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Karlar Ülkesi

3.68  ·  Rating details ·  16,249 ratings  ·  1,525 reviews
Usta bir kalemden başyapıt Japon edebiyatının en önemli yazarlarından Kavabata'nın Karlar Ülkesi adlı kitabı dünya edebiyatının başyapıtları arasında gösterilir. Eserde Kavabata, insan ruhuna bir su damlasının gerisinden bakıyor. Kısa ve basit cümlelere sığdırılan olaylar, büyüyor ve berrak bir görüntüye kavuşuyor. Karlar Ülkesi, geleneksel Japon estamplarının ve kaligrafi ...more
Paperback, 144 pages
Published 1993 by Cem Yayinevi (first published 1947)
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Joanna K You will find a copy in almost every bigger bookstore in the UK :) I was looking for it in second-hand bookshops but had little luck.
Beck This book is short but very poetic. Pretty simple but with some sad undertones at the relationships and their possibilities or impossibilities. I…moreThis book is short but very poetic. Pretty simple but with some sad undertones at the relationships and their possibilities or impossibilities. I enjoyed it overall. Very lovely.(less)
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3.68  · 
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 ·  16,249 ratings  ·  1,525 reviews

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Feb 22, 2015 rated it it was amazing  ·  review of another edition
Recommends it for: Use your imagination
Shelves: read-in-2015, asian, dost
Shimamura gets on a train to dreamland. He escapes from the urbanity of Tokyo, from the grayish routine, the dull marriage, the mediocre reality that leaves him numb and empty in search of the purest expression of his desires. He is a dilettante, an expert aesthetician who knows that beauty lingers in memory of times past, on the glint of two sad eyes sparkling in a pale face, in a head tilted at a certain angle, in fragrances and sounds and the noiseless rippling waves that assimilate a caress. ...more
Jim Fonseca
Sep 17, 2017 rated it really liked it  ·  review of another edition
Shelves: japanese-authors
If you like a “ski” read instead of a “beach” read, this is for you! The setting is the western mountain slopes of northern Japan, one of the snowiest regions of the world – up to 15 feet of winter snow is common. In the town, the overhangs of buildings over the sidewalks form a tunnel through the snow in winter.


We are told in the translator’s Introduction that the snow country geisha catering to the ski lodge and hot spring clientele in winter are second class geisha compared to the urban geish
Mar 16, 2015 rated it really liked it  ·  review of another edition
Recommends it for: Winter Wanderers with something to lose
I am white, mostly. And cold. And occasionally, weeping. But you don’t see my tears, for they run down the stream and lose their essence at the prolonged kiss of the first sun. But I do not mind. I come alive to die; I bulk up to surrender; I appear to vanish. But I, too, have admirers. Admirers, who eye ephemeral beauty with a stinging lacquer of depleting life, colluding their vision with a bagful of clouded vignettes stroking the air that arises after all is consumed and lost.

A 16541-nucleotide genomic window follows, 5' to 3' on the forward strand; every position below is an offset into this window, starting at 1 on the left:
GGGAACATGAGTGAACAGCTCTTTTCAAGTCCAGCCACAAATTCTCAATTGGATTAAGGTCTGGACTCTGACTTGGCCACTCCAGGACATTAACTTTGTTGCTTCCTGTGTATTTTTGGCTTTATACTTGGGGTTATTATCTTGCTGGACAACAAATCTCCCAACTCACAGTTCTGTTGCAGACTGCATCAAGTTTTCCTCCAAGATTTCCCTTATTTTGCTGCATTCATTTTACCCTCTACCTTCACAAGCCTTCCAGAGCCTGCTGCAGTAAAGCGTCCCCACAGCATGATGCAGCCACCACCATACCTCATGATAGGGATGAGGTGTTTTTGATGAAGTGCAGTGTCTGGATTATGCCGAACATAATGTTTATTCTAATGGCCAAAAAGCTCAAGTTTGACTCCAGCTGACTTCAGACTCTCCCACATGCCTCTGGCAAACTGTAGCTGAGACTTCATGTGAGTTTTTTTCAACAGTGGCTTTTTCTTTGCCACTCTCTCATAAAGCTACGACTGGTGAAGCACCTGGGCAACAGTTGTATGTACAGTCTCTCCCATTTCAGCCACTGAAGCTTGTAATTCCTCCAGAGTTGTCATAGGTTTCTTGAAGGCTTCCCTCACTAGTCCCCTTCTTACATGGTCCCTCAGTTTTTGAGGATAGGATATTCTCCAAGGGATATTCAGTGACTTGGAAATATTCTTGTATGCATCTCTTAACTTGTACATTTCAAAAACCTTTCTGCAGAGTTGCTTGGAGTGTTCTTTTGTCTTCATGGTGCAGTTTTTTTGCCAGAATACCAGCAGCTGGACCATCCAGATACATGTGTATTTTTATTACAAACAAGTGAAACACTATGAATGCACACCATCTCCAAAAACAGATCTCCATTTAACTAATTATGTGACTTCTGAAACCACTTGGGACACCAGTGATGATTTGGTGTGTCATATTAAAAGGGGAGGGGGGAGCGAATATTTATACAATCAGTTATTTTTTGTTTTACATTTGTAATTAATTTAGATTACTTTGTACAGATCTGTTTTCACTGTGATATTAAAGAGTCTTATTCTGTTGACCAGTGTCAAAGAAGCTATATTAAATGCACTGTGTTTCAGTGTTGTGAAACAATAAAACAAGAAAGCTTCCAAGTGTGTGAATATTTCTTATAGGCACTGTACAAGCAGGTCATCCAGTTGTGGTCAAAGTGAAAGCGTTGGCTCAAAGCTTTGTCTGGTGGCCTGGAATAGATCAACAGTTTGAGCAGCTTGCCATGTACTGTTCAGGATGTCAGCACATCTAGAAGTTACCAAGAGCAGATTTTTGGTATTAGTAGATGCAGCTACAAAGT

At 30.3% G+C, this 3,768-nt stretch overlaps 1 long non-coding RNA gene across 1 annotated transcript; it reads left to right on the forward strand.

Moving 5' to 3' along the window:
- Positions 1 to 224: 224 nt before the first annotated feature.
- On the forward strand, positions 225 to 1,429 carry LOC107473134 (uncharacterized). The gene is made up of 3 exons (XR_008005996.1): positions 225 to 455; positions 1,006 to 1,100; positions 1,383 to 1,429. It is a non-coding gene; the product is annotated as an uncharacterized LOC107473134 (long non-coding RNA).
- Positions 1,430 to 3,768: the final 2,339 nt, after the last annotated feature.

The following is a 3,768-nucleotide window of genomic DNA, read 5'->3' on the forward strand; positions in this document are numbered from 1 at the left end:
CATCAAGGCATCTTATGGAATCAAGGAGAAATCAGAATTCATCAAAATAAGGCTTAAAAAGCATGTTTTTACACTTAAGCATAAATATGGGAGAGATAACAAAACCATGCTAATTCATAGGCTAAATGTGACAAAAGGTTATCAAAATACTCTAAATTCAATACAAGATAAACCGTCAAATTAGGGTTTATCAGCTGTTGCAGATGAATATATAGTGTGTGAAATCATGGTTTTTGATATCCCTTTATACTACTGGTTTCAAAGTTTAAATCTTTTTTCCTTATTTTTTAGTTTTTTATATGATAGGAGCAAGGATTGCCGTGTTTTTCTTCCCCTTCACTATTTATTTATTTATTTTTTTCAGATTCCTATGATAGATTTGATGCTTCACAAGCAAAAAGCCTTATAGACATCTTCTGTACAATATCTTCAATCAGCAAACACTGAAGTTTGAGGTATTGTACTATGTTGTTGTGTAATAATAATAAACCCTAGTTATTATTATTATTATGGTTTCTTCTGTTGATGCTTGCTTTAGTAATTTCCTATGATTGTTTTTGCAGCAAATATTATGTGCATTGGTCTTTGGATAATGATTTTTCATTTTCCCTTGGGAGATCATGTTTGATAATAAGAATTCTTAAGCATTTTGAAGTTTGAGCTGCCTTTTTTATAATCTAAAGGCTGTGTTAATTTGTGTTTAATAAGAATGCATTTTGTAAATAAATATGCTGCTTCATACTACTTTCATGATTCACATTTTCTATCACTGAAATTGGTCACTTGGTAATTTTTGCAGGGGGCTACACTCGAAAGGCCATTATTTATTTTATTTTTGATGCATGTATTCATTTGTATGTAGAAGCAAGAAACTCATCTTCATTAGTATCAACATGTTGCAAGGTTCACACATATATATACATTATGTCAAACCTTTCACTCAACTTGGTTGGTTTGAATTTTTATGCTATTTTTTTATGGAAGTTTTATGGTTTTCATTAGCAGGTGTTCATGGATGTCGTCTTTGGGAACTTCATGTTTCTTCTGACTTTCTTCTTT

Visiting Japan
Aug 02, 2013 rated it really liked it  ·  review of another edition
turn this way!
I too feel lonely
late in autumn
~ Basho's Haiku

As if on a winter’s night a traveler, travels to a distant land, where the snow falls even on the maple leaves. Where lovers part to meet and meet to part. Where love is nothing but a mirrored reality or a fogged illusion. Where one heart has room only for the pleasure of regaining what had been lost and another voice is so beautiful that it’s almost lonely and sad. Where some deaths are tiny but invoke immense poetry and several lives
Ian "Marvin" Graye
Shimamura’s Tale Part I

The Milky Way
Sits high above
Mountain country,
Villages below.
Stardust falls
Until, frozen,
It becomes
White snowflakes
That shroud the ground,
Two meters deep.
My hands reach out
Towards the winter sky,
Hoping I might catch
A star in each hand.
For a moment,
They’re in my grasp.
I adore them
Like they’re lovers
That I can keep.
My desire doesn't
Require that
I make a choice.
Sometimes, it’s true,
You can have both.
But the angry fire
In my selfish heart
Melts my lovi
Richard Derus
Rating: 3.5* of five

The Publisher Says: Nobel Prize winner Yasunari Kawabata’s Snow Country is widely considered to be the writer’s masterpiece: a powerful tale of wasted love set amid the desolate beauty of western Japan.

At an isolated mountain hot spring, with snow blanketing every surface, Shimamura, a wealthy dilettante meets Komako, a lowly geisha. She gives herself to him fully and without remorse, despite knowing that their passion cannot last and that the affair can have only one outcome
Jr Bacdayan
Aug 23, 2016 rated it it was amazing  ·  review of another edition
Never have I had such intense desire to prolong a novel, not until I read this. I am a man of literature. It is in my blood to have the highest respect for the writer and to consider the work sacred, thus I never impose my will on the material even if the end is left open for the imagination to play upon. I purposely hold myself back and stop where the cliff ends, I do not take the leap into the unknown abyss. However today I find the exception. Today I jumped. Forgive me. I am a weak man, a man ...more
Steven Godin
Steeped in Japanese tradition Nobel prize winner Yasunari Kawabata has created something almost otherworldly, like it belongs in a completely different time and place. Shimamura travels from the city to a village in the snowy mountains, and while in the company of a young rural geisha called Komako a strange love blossoms, but bound to the rules of the geisha Komako struggles with her emotions towards him and there is always a sense that sadness lingers . The snowy setting really captures the im ...more
Apr 26, 2012 rated it really liked it  ·  review of another edition
Recommends it for: the pure of heart
Recommended to Jenn(ifer) by: vincent van gogh

New love is as delicate as the wings of a moth.

I try to write but the words disintegrate between my fingertips. They melt like snow on my tongue. Maybe a light breeze could carry them across the ocean and drop them at your feet. They will slip through your fingers like sand. They will drift through the air like dandelion wishes.

New love is as fleeting as the blossoms of an almond tree.

The words might cut you like the sharp edge of this paper. The tiny cuts will sting. They buzz around your ear
May 07, 2012 rated it it was amazing  ·  review of another edition